CN Rail continues to recover from the slowdown during the bitter cold temperatures of a few weeks ago.
CN's Assistant Vice President of Grain David Przednowek says in December the network velocity was at about 215 miles per day, which dropped substantially during the cold snap but has once again regained momentum.
"We have moved about 460,000 tonnes in each of the past couple of weeks. We would have liked to have moved more, but again we're catching up. From where we've been at the same time, demand has ramped up. It feels like we're going to have a stronger run right through March. Then I guess we'll see what happens from April forward."
He adds they are also dealing with the impacts of the atmospheric rivers that are rolling through southern British Columbia and the terminal closures that have occurred.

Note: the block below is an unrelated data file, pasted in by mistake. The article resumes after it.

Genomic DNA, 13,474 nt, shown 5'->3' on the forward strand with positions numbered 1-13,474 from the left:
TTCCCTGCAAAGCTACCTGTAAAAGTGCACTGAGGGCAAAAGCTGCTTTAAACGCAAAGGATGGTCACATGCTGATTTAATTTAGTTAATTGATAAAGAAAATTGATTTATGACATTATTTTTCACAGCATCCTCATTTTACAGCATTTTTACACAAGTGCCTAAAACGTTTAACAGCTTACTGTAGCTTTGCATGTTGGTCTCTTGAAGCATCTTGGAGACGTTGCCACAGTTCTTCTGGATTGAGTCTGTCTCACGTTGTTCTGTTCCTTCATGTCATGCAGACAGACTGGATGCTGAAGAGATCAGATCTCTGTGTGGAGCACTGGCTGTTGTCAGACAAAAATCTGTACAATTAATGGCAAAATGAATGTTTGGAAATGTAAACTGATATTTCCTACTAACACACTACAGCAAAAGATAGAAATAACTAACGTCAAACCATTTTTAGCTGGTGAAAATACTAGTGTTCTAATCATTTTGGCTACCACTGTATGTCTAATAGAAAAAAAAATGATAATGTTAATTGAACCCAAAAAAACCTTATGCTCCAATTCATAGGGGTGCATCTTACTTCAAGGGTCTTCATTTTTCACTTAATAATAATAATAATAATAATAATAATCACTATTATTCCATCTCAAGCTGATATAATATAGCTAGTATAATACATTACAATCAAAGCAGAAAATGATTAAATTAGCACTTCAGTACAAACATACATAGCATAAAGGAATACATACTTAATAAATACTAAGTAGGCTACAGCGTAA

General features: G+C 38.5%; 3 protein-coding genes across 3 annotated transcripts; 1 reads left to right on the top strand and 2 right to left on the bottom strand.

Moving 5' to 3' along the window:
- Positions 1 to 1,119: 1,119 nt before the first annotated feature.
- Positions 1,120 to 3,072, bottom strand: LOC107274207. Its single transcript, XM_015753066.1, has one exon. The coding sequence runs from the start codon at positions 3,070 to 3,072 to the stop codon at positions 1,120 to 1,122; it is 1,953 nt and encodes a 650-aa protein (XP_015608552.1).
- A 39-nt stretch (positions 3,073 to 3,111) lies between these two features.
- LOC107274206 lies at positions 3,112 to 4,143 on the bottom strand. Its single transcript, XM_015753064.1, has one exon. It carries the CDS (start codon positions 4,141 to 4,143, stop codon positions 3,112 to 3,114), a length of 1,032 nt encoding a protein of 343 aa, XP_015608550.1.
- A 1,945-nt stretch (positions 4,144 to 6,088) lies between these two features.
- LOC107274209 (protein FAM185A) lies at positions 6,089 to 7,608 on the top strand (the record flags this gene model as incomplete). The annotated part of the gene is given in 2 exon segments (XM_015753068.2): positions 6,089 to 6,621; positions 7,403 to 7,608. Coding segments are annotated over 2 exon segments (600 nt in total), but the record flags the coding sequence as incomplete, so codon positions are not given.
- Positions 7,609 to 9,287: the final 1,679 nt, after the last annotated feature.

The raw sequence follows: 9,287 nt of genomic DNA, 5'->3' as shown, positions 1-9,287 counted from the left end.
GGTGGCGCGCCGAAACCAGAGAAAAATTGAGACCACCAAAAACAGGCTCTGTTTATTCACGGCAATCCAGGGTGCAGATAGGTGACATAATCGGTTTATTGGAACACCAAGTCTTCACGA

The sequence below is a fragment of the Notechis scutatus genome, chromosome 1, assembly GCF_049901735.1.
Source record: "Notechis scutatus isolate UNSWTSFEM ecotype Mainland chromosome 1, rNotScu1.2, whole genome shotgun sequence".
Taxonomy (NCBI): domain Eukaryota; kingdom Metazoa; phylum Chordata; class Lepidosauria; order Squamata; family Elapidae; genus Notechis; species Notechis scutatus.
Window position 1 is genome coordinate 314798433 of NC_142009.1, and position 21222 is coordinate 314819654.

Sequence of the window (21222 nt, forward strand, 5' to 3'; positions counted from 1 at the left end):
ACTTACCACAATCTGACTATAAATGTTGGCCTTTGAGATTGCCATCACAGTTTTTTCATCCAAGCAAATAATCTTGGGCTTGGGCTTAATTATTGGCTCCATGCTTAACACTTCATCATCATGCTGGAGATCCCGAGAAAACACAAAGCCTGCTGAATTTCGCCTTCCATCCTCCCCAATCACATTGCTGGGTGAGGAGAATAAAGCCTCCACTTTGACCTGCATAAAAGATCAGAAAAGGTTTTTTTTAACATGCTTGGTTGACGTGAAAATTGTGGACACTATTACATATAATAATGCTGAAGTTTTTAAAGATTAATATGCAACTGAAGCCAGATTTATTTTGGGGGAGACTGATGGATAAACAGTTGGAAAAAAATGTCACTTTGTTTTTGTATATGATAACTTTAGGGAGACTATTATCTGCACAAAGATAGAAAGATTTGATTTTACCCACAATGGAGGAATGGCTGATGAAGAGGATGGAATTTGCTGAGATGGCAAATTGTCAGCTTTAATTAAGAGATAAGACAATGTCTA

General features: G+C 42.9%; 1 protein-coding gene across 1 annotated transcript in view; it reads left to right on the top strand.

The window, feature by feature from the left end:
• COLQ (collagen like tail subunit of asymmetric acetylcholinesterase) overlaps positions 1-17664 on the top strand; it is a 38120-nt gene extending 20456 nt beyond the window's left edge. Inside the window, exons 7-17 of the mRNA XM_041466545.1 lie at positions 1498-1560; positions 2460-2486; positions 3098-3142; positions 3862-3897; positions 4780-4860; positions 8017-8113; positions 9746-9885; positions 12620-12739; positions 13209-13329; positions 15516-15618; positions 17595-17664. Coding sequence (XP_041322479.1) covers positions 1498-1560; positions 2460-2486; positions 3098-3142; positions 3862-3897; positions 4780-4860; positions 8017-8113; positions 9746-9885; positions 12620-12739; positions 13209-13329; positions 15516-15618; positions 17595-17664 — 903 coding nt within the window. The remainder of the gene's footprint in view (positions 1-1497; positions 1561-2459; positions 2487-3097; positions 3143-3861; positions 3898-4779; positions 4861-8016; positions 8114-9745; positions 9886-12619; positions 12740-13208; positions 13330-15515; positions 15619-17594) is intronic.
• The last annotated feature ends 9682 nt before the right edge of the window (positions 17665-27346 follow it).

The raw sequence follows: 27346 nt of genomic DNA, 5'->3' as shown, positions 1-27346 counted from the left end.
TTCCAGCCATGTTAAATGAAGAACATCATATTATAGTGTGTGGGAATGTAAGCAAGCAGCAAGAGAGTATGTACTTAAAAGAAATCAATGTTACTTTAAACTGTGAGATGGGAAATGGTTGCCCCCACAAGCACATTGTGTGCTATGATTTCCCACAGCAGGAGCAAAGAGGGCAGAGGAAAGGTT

"It's a commercial decision for most of them as to whether or not they're going to set up and take down all of the infrastructure that's required to load in inclement weather. That's a decision that gets made from shift to shift every eight hours. It's not that it isn't happening, some terminals use this more than others. There are a couple of terminals where there is no means at all of loading grain during inclement weather, but there are places where that can occur."
He notes this is an end-to-end supply chain so if one component isn't functioning at full capacity it has a ripple effect down the line.